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Region's sole lab that tests for mad cow will shut soon

26 February 2007

US - The government is scaling back its testing and tracking programs nationwide, saying the costs aren't warranted.
The only mad cow testing laboratory in the Northwest will close Thursday, just over three years after a Yakima Valley dairy cow tested positive for the chronic brain-wasting disease.

The Washington State University lab opened after the nation's first mad cow case in December 2003 prompted new safeguards.

The closure of mad cow testing at WSU and several other locations across the country comes after the U.S. Department of Agriculture determined the prevalence of the disease in the nation's cattle herd is "extraordinarily low."

Costly testing and tracking programs aren't necessary, the federal agency said in reducing mad cow testing by more than 90 percent. Of 759,000 animals tested -- including 45,000 in the Northwest -- only two other infected cows were found after the initial mad cow scare.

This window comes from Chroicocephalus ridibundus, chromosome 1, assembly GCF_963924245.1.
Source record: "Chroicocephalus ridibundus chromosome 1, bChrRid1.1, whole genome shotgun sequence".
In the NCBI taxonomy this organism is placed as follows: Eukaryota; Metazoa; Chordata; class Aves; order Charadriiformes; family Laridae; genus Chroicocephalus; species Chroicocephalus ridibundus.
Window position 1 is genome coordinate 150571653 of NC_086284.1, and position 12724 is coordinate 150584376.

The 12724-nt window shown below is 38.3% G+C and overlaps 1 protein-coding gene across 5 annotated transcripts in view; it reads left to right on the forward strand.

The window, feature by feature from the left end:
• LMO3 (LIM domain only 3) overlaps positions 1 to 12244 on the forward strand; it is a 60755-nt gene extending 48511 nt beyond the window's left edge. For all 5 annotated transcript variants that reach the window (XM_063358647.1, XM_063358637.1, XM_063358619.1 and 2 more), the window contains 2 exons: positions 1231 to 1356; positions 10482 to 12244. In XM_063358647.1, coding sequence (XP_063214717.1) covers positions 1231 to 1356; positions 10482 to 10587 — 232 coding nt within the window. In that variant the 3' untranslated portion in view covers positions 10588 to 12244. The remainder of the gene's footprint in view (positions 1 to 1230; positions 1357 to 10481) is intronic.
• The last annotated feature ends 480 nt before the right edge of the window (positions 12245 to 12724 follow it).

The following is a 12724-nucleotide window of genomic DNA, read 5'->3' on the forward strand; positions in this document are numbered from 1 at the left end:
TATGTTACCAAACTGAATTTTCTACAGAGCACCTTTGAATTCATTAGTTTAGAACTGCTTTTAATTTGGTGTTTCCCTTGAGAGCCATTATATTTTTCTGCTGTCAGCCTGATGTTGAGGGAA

The mad cow lab is basically one room inside the Washington State University's Animal Disease Diagnostic Laboratory, one of seven state laboratories conducting testing for USDA, WSU spokesman Charlie Powell said.

When the USDA contract ends this week, the high-technology robotic equipment will remain in place and be used for other types of testing, Powell said. One person faces possible layoff as a result of the closure, he said.

Although the USDA promised to tighten its inspection and testing programs after the mad cow scare, many programs were not implemented or are considered voluntary, food safety advocates said.

"There have been some improvements, but USDA stopped short of implementing several important programs that are vital not only to protect against (mad cow), but to protect the industry against other diseases," said Caroline Smith DeWaal, director of food safety at the Center for Science in the Public Interest, a nonprofit consumer-advocacy group.

Still allowed is the use of cow blood as a food supplement for calves. A prohibition on slaughtering sickly "downer" cows for human consumption has not been made permanent, though it is being enforced.

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Source: The Oregonian


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